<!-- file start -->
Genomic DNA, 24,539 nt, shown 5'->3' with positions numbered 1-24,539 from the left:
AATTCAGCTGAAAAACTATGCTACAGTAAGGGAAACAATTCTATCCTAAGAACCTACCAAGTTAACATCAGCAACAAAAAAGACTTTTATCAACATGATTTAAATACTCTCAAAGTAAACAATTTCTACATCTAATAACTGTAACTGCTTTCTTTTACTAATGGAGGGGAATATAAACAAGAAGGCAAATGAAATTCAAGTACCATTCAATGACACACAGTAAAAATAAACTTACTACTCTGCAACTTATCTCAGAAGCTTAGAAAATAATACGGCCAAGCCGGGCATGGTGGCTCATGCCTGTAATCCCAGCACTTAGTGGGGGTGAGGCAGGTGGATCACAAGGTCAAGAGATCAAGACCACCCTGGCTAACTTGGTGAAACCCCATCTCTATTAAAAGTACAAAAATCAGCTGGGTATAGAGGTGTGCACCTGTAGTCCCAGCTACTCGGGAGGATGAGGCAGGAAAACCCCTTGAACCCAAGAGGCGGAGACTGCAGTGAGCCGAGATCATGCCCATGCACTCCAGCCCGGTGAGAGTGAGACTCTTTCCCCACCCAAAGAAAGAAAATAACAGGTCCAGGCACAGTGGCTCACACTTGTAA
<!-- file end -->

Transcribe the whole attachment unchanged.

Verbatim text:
Genomic DNA, 24,539 nt, shown 5'->3' with positions numbered 1-24,539 from the left:
AATTCAGCTGAAAAACTATGCTACAGTAAGGGAAACAATTCTATCCTAAGAACCTACCAAGTTAACATCAGCAACAAAAAAGACTTTTATCAACATGATTTAAATACTCTCAAAGTAAACAATTTCTACATCTAATAACTGTAACTGCTTTCTTTTACTAATGGAGGGGAATATAAACAAGAAGGCAAATGAAATTCAAGTACCATTCAATGACACACAGTAAAAATAAACTTACTACTCTGCAACTTATCTCAGAAGCTTAGAAAATAATACGGCCAAGCCGGGCATGGTGGCTCATGCCTGTAATCCCAGCACTTAGTGGGGGTGAGGCAGGTGGATCACAAGGTCAAGAGATCAAGACCACCCTGGCTAACTTGGTGAAACCCCATCTCTATTAAAAGTACAAAAATCAGCTGGGTATAGAGGTGTGCACCTGTAGTCCCAGCTACTCGGGAGGATGAGGCAGGAAAACCCCTTGAACCCAAGAGGCGGAGACTGCAGTGAGCCGAGATCATGCCCATGCACTCCAGCCCGGTGAGAGTGAGACTCTTTCCCCACCCAAAGAAAGAAAATAACAGGTCCAGGCACAGTGGCTCACACTTGTAA